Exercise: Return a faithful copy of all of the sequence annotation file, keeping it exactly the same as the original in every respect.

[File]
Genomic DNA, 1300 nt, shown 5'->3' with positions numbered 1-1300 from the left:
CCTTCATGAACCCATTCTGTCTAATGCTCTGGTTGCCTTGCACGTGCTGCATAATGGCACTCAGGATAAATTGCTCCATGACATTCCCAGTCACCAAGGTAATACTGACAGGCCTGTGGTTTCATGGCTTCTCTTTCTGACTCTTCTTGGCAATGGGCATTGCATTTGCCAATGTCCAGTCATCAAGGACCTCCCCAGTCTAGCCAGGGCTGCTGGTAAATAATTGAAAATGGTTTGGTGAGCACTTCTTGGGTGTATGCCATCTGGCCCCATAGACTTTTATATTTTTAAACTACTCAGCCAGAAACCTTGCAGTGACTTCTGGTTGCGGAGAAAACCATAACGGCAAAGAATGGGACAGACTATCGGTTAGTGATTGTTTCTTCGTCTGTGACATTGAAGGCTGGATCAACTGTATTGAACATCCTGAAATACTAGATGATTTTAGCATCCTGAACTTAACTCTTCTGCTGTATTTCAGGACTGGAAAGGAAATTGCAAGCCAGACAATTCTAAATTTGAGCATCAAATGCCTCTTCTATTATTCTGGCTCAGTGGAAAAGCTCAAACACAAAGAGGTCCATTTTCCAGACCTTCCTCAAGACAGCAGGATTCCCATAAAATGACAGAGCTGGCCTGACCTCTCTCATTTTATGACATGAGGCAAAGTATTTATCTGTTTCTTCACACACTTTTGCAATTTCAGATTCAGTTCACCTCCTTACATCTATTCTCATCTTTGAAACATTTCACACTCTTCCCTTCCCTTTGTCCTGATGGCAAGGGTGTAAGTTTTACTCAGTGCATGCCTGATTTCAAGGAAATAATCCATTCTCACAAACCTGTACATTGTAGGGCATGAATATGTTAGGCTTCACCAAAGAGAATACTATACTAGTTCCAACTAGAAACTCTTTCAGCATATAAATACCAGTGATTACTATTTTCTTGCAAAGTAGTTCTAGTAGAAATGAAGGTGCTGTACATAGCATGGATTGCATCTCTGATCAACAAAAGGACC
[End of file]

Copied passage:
Genomic DNA, 1300 nt, shown 5'->3' with positions numbered 1-1300 from the left:
CCTTCATGAACCCATTCTGTCTAATGCTCTGGTTGCCTTGCACGTGCTGCATAATGGCACTCAGGATAAATTGCTCCATGACATTCCCAGTCACCAAGGTAATACTGACAGGCCTGTGGTTTCATGGCTTCTCTTTCTGACTCTTCTTGGCAATGGGCATTGCATTTGCCAATGTCCAGTCATCAAGGACCTCCCCAGTCTAGCCAGGGCTGCTGGTAAATAATTGAAAATGGTTTGGTGAGCACTTCTTGGGTGTATGCCATCTGGCCCCATAGACTTTTATATTTTTAAACTACTCAGCCAGAAACCTTGCAGTGACTTCTGGTTGCGGAGAAAACCATAACGGCAAAGAATGGGACAGACTATCGGTTAGTGATTGTTTCTTCGTCTGTGACATTGAAGGCTGGATCAACTGTATTGAACATCCTGAAATACTAGATGATTTTAGCATCCTGAACTTAACTCTTCTGCTGTATTTCAGGACTGGAAAGGAAATTGCAAGCCAGACAATTCTAAATTTGAGCATCAAATGCCTCTTCTATTATTCTGGCTCAGTGGAAAAGCTCAAACACAAAGAGGTCCATTTTCCAGACCTTCCTCAAGACAGCAGGATTCCCATAAAATGACAGAGCTGGCCTGACCTCTCTCATTTTATGACATGAGGCAAAGTATTTATCTGTTTCTTCACACACTTTTGCAATTTCAGATTCAGTTCACCTCCTTACATCTATTCTCATCTTTGAAACATTTCACACTCTTCCCTTCCCTTTGTCCTGATGGCAAGGGTGTAAGTTTTACTCAGTGCATGCCTGATTTCAAGGAAATAATCCATTCTCACAAACCTGTACATTGTAGGGCATGAATATGTTAGGCTTCACCAAAGAGAATACTATACTAGTTCCAACTAGAAACTCTTTCAGCATATAAATACCAGTGATTACTATTTTCTTGCAAAGTAGTTCTAGTAGAAATGAAGGTGCTGTACATAGCATGGATTGCATCTCTGATCAACAAAAGGACC